JUDY WOODRUFF: Teachers at the Washington rally said much the same, as the strike forced some school systems to close, leaving families to find last-minute child care.

    KELLI WRIGHT, Teacher: There’s power in numbers. And I happen to work for a school district that had to close because we all took leave. So, if we just keep fighting for stuff like this and we stand our ground, then change can come.

    JUDY WOODRUFF: Later, another crowd rallied at the Department of Labor, calling for pay equity and other rights, at a time when American women earn 80 cents for every dollar a man makes.

    President Trump tweeted a general statement of support this morning. “I have tremendous respect for women,” he said, “and the many roles they serve that are vital to the fabric of our society and our economy.”

    And first lady Melania Trump and the president’s daughter Ivanka hosted a small White House luncheon in honor of the day.

    Meanwhile, protests played out internationally, from Mexico City, to Istanbul, Turkey.

    For more on the women’s movement and what today’s events represent, we turn to Farida Jalalzai. She’s author of the book “Shattered, Cracked and Firmly Intact: Women and the Executive Glass Ceiling Worldwide.” She teaches political science at Oklahoma State University. And Rebecca Traister, writer-at-large for “New York” magazine and author of the book “All the Single ladies: Unmarried Women and the Rise of An Independent Nation.”

    And we welcome both of you to the program.

    I’m going to start with you, Farida Jalalzai.

    What do you think today’s protests marches say about the state of the women’s movement in this country right now?

    FARIDA JALALZAI, Oklahoma State University: I think it states that it’s essentially strong. It’s burgeoning.

    I think it’s a moment that women have seized on to say, we’re not going to just stop the post-inauguration activities. We’re here. We’re trying to build on momentum, and we’re trying to bring to the floor lots of different issues that are about women’s empowerment.

    But, in many ways, it’s larger than that. And so I’m very optimistic, from what I have actually seen as an academic, thinking that it could have just been a point that fizzled. And I’m seeing that there’s this building of strength and just even conversations that we’re having today that we wouldn’t have had a year ago, actually. I’m very surprised, and pleasantly so.

    JUDY WOODRUFF: Rebecca Traister, you’re nodding your head. What is it about today? I mean, there were marches in some places, not everywhere. What did it say?

    REBECCA TRAISTER, Author, “All The Single Ladies: Unmarried Women and the Rise of an Independent Nation”: Well, I think — I think it says that the kind of mass reaction and mass resistance that we saw in such huge numbers in January is — it remains, that women are engaged politically, that they’re interested in working together.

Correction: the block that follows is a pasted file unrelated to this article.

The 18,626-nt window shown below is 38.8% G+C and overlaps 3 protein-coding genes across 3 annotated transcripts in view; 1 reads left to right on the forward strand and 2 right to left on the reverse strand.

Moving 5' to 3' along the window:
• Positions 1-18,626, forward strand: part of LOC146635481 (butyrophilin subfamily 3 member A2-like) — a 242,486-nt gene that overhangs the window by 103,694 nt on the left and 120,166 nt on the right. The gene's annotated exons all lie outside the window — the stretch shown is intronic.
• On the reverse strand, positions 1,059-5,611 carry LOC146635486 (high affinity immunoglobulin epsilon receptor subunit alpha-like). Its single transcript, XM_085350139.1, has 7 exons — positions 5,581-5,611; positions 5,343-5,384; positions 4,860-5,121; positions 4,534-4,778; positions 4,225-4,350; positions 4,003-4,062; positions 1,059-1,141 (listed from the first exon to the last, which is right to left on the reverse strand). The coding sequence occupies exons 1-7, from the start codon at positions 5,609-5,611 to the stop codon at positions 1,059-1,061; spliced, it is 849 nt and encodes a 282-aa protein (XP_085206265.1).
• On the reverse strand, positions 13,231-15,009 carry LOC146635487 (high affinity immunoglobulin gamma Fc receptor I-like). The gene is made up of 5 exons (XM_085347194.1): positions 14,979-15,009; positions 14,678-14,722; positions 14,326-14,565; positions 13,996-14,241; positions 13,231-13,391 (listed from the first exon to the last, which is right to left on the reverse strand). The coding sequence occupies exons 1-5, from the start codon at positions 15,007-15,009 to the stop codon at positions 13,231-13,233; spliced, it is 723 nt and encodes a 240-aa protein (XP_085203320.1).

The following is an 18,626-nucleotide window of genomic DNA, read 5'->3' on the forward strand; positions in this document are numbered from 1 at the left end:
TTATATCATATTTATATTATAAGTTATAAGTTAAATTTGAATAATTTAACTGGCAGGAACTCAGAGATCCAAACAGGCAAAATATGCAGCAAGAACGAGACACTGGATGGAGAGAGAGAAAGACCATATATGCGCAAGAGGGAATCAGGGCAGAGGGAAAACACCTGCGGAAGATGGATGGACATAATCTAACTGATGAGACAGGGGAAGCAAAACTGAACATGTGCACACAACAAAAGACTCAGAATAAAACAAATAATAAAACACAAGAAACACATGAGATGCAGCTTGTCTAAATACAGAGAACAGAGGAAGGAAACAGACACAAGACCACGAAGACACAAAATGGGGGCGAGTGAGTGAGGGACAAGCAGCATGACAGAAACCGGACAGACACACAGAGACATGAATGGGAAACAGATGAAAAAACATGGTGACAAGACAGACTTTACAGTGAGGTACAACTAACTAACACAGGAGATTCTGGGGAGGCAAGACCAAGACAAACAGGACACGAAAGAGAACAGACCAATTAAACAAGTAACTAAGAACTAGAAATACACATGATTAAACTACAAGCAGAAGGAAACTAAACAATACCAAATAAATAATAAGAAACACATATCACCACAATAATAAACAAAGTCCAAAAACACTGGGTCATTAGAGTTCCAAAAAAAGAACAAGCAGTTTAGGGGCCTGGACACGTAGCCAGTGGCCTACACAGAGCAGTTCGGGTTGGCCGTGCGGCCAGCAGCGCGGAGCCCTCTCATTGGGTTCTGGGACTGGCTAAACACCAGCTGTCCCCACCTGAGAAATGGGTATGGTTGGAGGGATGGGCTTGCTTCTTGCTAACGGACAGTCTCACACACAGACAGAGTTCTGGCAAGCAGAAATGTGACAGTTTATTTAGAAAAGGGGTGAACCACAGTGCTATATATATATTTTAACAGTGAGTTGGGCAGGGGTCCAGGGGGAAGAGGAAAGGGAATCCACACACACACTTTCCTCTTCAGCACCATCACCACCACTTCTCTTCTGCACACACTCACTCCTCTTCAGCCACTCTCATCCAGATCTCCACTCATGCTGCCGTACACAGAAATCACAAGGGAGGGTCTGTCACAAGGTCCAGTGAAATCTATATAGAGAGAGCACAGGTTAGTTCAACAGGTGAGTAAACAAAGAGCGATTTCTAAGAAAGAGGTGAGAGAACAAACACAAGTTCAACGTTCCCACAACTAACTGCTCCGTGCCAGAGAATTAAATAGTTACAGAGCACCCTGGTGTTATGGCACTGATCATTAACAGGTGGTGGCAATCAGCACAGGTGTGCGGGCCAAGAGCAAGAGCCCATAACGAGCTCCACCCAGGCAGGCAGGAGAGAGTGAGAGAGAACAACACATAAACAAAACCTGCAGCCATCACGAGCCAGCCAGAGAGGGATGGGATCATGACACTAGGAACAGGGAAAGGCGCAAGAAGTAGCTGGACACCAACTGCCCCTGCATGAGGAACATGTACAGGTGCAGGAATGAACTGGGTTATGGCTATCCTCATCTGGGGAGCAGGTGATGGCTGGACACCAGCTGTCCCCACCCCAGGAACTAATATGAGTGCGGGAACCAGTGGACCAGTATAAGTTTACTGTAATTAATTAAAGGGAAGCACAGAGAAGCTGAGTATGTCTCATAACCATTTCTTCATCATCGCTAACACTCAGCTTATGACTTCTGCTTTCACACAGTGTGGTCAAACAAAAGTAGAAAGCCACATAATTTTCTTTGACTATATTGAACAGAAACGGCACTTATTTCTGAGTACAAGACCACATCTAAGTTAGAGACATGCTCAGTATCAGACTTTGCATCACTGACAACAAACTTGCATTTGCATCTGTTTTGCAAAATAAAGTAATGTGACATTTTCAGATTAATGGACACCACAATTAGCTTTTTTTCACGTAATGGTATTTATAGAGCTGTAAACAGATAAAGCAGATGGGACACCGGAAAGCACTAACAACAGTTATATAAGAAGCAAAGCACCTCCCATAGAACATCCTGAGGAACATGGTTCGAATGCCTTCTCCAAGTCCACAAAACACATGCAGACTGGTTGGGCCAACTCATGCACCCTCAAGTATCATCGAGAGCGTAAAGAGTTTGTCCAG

As Farida said, it’s not — these are not issues we’re seeing anymore in the way that we have historically, as compartmentalized, as just about reproductive rights. You had a reproductive rights demonstration. You had a wage demonstration.

    This is in concert with women who have been striking around the world. There is an international — there is history of this strike and this movement around the world. This is the United States working in solidarity with women globally, which is new on this scale.

    And I think what you’re seeing is women in huge numbers participating in political resistance and raising their voices in ways that we have not seen in decades in this country. And it wasn’t a one-off in January. You see another mass uprising today.

    JUDY WOODRUFF: At the same time, Farida Jalalzai, what percentage of American women are represented by something like what happened today? We know not every woman’s views are represented here.

    FARIDA JALALZAI: Well, you’re not going to represent everybody’s views, but I don’t think that the conversation has been limiting at all in terms of being more broad.

    In fact, I think it’s just been the opposite, where, when you look at the leadership, say, for example, of the women’s march in D.C., this was led by and it spoke to lots of diverse women. And if we can’t capture all women, you know, that’s something that it can’t be disappointing, because there’s no way that we could capture every single heart and mind of every single woman, but that it’s, I think, more broad than what we would maybe expect it to be, maybe limited to maybe white, privileged, upper-class women.

    It’s not. The discussion and I think the representation has actually been much broader. And, in many respects, it’s because the demands have been there for it to be broad.

    JUDY WOODRUFF: Rebecca Traister, how much room is there in the women’s movement for debate and discussion around questions like pay equity, equal rights for women, and all of its interpretations?